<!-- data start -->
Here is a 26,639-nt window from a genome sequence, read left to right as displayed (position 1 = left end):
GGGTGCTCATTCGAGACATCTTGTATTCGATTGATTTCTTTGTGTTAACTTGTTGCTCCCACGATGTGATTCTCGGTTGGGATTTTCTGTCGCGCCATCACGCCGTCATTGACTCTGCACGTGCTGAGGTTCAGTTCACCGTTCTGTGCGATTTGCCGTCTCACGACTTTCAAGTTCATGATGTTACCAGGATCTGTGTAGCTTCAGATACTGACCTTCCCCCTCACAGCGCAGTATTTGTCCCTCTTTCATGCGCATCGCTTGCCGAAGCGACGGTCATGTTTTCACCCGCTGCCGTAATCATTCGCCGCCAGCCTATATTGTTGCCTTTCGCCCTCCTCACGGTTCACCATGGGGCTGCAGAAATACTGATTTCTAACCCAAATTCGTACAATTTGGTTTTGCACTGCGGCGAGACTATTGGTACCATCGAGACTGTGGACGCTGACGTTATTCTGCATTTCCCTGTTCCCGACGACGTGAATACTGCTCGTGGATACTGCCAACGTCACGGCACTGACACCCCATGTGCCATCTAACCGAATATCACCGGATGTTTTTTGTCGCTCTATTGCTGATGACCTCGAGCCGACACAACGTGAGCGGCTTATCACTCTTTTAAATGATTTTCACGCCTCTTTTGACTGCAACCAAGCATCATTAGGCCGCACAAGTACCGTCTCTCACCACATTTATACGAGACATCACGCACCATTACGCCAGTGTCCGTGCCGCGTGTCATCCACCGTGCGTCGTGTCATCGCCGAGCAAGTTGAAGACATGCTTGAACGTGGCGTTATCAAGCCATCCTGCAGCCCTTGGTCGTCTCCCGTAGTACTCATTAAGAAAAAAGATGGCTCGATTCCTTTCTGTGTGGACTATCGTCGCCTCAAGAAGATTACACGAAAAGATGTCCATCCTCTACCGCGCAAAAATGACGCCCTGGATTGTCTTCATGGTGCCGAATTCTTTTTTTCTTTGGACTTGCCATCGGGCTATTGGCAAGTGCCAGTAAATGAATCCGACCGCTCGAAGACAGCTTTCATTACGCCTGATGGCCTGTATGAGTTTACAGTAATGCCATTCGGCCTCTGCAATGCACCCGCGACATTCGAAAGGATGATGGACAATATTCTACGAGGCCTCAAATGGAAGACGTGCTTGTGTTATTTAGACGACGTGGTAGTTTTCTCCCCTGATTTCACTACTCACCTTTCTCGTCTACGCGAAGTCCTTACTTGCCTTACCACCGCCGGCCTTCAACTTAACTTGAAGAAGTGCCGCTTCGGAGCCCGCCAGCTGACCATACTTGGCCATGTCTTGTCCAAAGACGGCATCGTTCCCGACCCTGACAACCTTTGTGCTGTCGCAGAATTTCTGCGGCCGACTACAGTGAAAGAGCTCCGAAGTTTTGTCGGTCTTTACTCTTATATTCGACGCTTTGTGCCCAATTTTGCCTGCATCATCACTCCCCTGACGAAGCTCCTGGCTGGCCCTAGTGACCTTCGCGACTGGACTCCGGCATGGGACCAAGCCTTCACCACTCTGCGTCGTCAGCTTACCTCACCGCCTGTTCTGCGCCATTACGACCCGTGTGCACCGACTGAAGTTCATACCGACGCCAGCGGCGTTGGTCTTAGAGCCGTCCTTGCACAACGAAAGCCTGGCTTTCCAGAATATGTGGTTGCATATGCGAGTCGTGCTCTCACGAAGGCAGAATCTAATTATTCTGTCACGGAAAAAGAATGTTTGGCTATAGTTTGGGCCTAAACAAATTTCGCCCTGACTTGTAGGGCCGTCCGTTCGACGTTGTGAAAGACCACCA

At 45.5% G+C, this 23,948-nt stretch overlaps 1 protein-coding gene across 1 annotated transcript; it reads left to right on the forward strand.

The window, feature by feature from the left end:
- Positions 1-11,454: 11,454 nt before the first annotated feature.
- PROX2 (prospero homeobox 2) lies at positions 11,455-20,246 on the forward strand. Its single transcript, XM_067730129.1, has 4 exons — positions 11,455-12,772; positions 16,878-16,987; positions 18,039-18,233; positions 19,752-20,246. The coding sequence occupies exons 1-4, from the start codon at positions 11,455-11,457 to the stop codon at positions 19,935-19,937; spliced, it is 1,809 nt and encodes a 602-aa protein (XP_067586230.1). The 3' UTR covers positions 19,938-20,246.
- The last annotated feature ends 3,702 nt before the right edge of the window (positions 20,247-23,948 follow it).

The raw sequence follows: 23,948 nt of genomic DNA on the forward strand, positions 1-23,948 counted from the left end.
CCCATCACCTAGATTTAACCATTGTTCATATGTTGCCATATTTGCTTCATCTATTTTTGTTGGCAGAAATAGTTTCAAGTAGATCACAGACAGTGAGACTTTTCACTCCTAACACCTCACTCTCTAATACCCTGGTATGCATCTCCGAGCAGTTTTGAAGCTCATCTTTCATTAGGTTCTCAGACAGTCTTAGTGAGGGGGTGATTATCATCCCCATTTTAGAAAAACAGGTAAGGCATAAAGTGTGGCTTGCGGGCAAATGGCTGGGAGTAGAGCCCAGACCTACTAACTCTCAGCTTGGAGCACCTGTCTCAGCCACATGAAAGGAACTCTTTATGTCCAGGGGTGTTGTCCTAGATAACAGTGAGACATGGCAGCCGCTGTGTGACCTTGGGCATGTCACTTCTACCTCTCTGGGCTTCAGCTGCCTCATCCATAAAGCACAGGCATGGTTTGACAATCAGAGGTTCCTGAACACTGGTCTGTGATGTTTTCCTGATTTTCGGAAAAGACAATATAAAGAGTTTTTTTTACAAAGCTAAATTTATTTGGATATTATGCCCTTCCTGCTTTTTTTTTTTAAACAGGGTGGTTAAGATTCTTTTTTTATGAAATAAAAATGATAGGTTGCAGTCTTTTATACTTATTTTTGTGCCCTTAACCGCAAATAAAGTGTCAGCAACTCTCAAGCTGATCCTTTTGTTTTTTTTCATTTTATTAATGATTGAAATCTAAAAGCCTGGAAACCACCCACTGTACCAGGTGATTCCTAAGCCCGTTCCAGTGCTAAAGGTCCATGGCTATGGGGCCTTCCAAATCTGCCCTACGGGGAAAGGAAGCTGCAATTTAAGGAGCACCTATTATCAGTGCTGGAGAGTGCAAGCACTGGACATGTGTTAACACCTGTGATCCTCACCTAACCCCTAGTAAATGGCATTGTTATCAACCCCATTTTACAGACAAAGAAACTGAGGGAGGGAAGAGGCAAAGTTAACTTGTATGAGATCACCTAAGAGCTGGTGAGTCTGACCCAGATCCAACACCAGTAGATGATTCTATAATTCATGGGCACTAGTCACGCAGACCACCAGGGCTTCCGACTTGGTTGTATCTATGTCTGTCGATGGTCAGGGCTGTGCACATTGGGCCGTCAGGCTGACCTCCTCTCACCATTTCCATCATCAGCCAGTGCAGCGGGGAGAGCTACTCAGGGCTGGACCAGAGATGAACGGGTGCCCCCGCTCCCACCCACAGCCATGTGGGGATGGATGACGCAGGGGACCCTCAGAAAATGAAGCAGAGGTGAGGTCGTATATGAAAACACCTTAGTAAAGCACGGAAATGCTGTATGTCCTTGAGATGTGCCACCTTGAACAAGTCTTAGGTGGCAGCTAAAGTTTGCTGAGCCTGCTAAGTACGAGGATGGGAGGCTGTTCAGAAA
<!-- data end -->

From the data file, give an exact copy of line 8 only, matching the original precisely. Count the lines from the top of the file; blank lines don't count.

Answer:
The raw sequence follows: 23,948 nt of genomic DNA on the forward strand, positions 1-23,948 counted from the left end.